But for the most part, the thieves steer clear of artworks renowned enough to appear in international registeries or catalogues, and concentrate on less traceable objects. In January, 1992, thieves stole seven small ancient Roman and Greek bronzes dating from the 1st Century from a museum in Vidin, Bulgaria. In Poland, icons dating from the 14th to 17th centuries were taken from a monastery in Jableczna in September, 1990. In Bucharest, an unknown and unregistered Renaissance painting attributed to Rubens was stolen from a private collection in June, 1993. And in Russia, 14 paintings by several 19th-Century Russian painters were taken from a museum in Sochi in May, 1992. None of the cases, picked randomly from Interpol files, have been solved.
Among the former Communist European countries, the Czech Republic has suffered the greatest losses--and has also embarked on the most ambitious effort to stanch the hemorrhage. The Culture Ministry estimates that 50,000 objects, worth more than $100 million, have been smuggled abroad since 1990. In their attempt to bring this pilferage under control, the Czechs are training hard-nosed cops as art connoisseurs and turning cultural officials into security experts. The campaign has largely been coordinated by two men, Jaroslav Zavadsky and Pavel Jirasek, as odd a couple as one can imagine.
Major Zavadsky heads the Czech national police force's art squad. He works out of Criminal Police Headquarters, one of the sterile, modern eyesores built by Communist planners on the outskirts of Prague, far from the city's famed Renaissance palaces and Baroque churches. He became a cop in 1971 when the Communist regime was at its most repressive stage. Starting on a street beat, he made his way up the ranks to detective of homicides and robberies. Then, in what had to seem like a demotion, he was appointed the country's sole investigator of art thefts in 1981.
"There were so few cases that I could handle them myself," says the 46-year-old major, his graying hair razor-trimmed and his black linen jacket rolled up at the sleeves a la Don Johnson in "Miami Vice." The only art thefts back then were carried out by ranking Communist officials or their proteges who sold pieces mainly to foreign diplomats stationed in Prague. "I was told not to investigate those cases," says Zavadsky.
Nowadays, he has eight full-time investigators, and can call upon 240 police officers across the country who have been given brief, very rudimentary courses in art history and identification at museums and universities. "The instruction is adequate for our purposes," says the major. "It makes more sense than trying to train an art historian as a detective."
Zavadsky's office walls are plastered with reproductions of Old Masters--all of them stolen. His desktop computer tracks many more missing artworks, with details on where and when they were looted. The recovery rate, he concedes, is abysmal--"maybe 8 or 9%." And in his hands is a fresh fax, reporting another art theft over the weekend or perhaps earlier, this time from a church near the city of Brno, southeast of Prague.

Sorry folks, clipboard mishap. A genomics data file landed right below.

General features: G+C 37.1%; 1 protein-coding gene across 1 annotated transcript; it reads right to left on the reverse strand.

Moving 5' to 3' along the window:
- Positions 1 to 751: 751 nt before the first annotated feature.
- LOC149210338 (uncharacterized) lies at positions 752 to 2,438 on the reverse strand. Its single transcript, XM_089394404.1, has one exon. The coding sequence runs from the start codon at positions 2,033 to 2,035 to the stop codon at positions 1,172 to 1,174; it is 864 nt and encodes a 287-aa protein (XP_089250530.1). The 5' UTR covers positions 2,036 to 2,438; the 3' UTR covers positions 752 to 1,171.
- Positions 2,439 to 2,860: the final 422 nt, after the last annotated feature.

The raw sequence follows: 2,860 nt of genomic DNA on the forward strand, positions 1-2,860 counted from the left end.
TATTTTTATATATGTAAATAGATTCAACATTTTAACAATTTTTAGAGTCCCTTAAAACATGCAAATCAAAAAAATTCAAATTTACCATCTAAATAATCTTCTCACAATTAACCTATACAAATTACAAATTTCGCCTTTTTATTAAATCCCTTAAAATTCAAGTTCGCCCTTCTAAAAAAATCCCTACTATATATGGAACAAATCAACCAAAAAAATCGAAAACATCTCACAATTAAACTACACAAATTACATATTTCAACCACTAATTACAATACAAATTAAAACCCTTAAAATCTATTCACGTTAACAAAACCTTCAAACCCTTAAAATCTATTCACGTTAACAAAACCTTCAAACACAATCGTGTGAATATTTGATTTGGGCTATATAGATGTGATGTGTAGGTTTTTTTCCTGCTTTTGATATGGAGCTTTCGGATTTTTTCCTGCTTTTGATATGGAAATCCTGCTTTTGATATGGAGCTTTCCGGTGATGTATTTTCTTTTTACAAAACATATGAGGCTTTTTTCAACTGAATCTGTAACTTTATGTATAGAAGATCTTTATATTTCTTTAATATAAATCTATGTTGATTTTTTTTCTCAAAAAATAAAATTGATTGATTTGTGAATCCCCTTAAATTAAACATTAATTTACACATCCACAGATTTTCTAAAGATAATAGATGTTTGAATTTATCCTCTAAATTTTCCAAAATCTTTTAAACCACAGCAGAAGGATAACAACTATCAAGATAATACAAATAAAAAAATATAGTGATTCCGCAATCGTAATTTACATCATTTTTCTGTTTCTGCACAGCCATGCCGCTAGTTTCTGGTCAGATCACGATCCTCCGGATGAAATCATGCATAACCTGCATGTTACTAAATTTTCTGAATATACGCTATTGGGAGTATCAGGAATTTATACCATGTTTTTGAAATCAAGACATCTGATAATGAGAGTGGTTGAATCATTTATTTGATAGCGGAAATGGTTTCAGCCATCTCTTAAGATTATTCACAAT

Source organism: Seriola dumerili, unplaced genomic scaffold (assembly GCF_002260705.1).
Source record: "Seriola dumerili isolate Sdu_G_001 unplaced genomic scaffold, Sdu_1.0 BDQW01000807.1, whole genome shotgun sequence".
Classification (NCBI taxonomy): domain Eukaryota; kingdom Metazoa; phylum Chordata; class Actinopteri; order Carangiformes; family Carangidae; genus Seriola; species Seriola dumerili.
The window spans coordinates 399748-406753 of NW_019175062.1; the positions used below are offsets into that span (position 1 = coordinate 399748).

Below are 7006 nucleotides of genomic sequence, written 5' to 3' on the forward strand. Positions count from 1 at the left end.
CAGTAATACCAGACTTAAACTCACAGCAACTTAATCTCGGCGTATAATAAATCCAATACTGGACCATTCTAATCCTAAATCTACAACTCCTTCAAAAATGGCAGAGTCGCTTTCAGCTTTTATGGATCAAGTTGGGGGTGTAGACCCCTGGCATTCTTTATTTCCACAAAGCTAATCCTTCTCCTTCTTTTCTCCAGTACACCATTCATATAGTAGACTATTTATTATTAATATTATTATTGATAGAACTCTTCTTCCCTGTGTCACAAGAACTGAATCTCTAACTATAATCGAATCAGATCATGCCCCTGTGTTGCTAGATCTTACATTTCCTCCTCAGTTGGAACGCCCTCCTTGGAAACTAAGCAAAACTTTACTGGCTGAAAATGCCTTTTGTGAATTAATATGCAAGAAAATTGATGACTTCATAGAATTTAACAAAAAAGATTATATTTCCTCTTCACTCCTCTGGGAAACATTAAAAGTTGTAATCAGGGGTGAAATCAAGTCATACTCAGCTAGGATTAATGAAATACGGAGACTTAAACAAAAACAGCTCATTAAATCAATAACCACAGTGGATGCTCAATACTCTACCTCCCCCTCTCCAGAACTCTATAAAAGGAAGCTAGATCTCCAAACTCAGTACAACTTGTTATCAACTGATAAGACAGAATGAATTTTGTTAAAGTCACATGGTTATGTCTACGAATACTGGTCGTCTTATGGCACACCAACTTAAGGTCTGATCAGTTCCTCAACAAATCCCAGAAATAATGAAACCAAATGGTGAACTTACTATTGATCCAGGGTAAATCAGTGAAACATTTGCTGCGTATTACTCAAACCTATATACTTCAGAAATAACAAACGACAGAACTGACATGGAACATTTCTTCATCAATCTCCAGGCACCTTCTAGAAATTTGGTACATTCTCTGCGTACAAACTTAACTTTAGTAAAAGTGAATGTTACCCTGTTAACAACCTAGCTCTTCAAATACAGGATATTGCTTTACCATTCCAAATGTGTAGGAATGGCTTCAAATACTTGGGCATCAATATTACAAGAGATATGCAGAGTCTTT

"Typical case," says Zavadsky. "There were 13 objects stolen--Baroque angels, a crucifix and candleholders. We don't know when the thieves broke into the church. There are no photos of what the pieces look like. By now, they're probably over the border, in Germany or Austria." The major shrugs and crushes out his fifth cigarette of the morning interview. "But I'll probably bring this up with Jirasek when we meet this afternoon," he adds. "We may need more of his security systems around Brno."
Pavel Jirasek, 33, advises the Ministry of Culture on electronic devices to safeguard museums, castles and major churches, and on software programs to catalogue artworks and identify stolen objects. His tousled blond hair, sleepy eyes, rock-band T-shirt and suit jacket that doesn't match his pants convey the impression that he bolted out of bed to make his office appointment. He works out of a restored Renaissance palace, and his window overlooks an inner courtyard adorned with bronze replicas of Greek mythological figures sculpted by the late 16th-Century artist Adriaen de Vriese. The originals were stolen by Swedish soldiers during a 17th-Century war and are on display near Stockholm--a reminder, says Jirasek, that the looting of Czech art has a long history.
Before the 1989 Velvet Revolution, Jirasek was a computer expert at a large state-owned factory and a frequent visitor to art museums after work, particularly when foreign exhibits were on display. He was among the huge throngs who braved the police at Prague's Wenceslas Square in the waning days of Communism. As a dissident, he dreamed about a new era of free cultural exchange between his country and the West. But he has discovered that cultural exchange can be a one-way nightmare. "I never imagined I'd be spending my time trying to keep art from being smuggled abroad," he says. "It has been one of the paradoxes of becoming a more open, democratic country."
Zavadsky and Jirasek were first brought together in May, 1991, when four Picassos were stolen from the National Gallery. The thieves broke into the museum after making their way at night across the adjoining gardens of Prague Castle, once the impregnable fortress of Communist rulers and now the much less guarded palace of President Vaclav Havel. The intruders used a bench from the museum garden to smash through a window. They chose the smallest Picassos they could find, apparently because they were easier to carry, and fled before police arrived, less than five minutes after the break-in began. The paintings were from the artist's early Cubist period, and their market value was estimated at $30 million by gallery officials.